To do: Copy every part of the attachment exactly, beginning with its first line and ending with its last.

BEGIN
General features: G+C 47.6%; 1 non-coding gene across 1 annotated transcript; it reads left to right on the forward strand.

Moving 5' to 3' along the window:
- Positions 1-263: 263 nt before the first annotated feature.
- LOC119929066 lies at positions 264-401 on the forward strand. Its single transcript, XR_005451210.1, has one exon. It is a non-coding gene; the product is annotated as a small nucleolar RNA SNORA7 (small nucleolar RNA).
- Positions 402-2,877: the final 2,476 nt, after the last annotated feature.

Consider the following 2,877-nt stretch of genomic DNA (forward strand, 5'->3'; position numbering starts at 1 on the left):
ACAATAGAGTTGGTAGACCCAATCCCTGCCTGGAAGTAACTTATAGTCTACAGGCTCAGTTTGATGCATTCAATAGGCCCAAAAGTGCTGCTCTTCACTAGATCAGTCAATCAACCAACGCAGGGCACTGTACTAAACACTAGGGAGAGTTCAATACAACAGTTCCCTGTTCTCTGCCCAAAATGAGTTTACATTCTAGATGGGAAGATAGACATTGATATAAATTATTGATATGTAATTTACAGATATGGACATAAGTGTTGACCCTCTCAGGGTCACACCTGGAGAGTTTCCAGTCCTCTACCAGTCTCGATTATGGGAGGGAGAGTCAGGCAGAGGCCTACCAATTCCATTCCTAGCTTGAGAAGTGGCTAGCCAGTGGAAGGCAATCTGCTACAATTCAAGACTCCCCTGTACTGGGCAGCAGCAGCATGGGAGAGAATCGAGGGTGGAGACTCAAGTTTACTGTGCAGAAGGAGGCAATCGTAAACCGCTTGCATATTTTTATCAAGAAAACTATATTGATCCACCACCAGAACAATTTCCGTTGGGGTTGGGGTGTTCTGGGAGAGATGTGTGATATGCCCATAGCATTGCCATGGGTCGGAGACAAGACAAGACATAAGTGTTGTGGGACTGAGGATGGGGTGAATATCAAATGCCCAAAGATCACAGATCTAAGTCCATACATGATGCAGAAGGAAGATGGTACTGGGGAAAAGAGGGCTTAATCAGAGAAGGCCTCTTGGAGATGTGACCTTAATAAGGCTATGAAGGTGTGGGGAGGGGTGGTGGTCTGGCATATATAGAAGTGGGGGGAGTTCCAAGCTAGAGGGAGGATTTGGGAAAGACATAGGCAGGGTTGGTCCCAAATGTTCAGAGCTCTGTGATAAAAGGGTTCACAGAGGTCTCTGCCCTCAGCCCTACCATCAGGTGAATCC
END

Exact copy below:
General features: G+C 47.6%; 1 non-coding gene across 1 annotated transcript; it reads left to right on the forward strand.

Moving 5' to 3' along the window:
- Positions 1-263: 263 nt before the first annotated feature.
- LOC119929066 lies at positions 264-401 on the forward strand. Its single transcript, XR_005451210.1, has one exon. It is a non-coding gene; the product is annotated as a small nucleolar RNA SNORA7 (small nucleolar RNA).
- Positions 402-2,877: the final 2,476 nt, after the last annotated feature.

Consider the following 2,877-nt stretch of genomic DNA (forward strand, 5'->3'; position numbering starts at 1 on the left):
ACAATAGAGTTGGTAGACCCAATCCCTGCCTGGAAGTAACTTATAGTCTACAGGCTCAGTTTGATGCATTCAATAGGCCCAAAAGTGCTGCTCTTCACTAGATCAGTCAATCAACCAACGCAGGGCACTGTACTAAACACTAGGGAGAGTTCAATACAACAGTTCCCTGTTCTCTGCCCAAAATGAGTTTACATTCTAGATGGGAAGATAGACATTGATATAAATTATTGATATGTAATTTACAGATATGGACATAAGTGTTGACCCTCTCAGGGTCACACCTGGAGAGTTTCCAGTCCTCTACCAGTCTCGATTATGGGAGGGAGAGTCAGGCAGAGGCCTACCAATTCCATTCCTAGCTTGAGAAGTGGCTAGCCAGTGGAAGGCAATCTGCTACAATTCAAGACTCCCCTGTACTGGGCAGCAGCAGCATGGGAGAGAATCGAGGGTGGAGACTCAAGTTTACTGTGCAGAAGGAGGCAATCGTAAACCGCTTGCATATTTTTATCAAGAAAACTATATTGATCCACCACCAGAACAATTTCCGTTGGGGTTGGGGTGTTCTGGGAGAGATGTGTGATATGCCCATAGCATTGCCATGGGTCGGAGACAAGACAAGACATAAGTGTTGTGGGACTGAGGATGGGGTGAATATCAAATGCCCAAAGATCACAGATCTAAGTCCATACATGATGCAGAAGGAAGATGGTACTGGGGAAAAGAGGGCTTAATCAGAGAAGGCCTCTTGGAGATGTGACCTTAATAAGGCTATGAAGGTGTGGGGAGGGGTGGTGGTCTGGCATATATAGAAGTGGGGGGAGTTCCAAGCTAGAGGGAGGATTTGGGAAAGACATAGGCAGGGTTGGTCCCAAATGTTCAGAGCTCTGTGATAAAAGGGTTCACAGAGGTCTCTGCCCTCAGCCCTACCATCAGGTGAATCC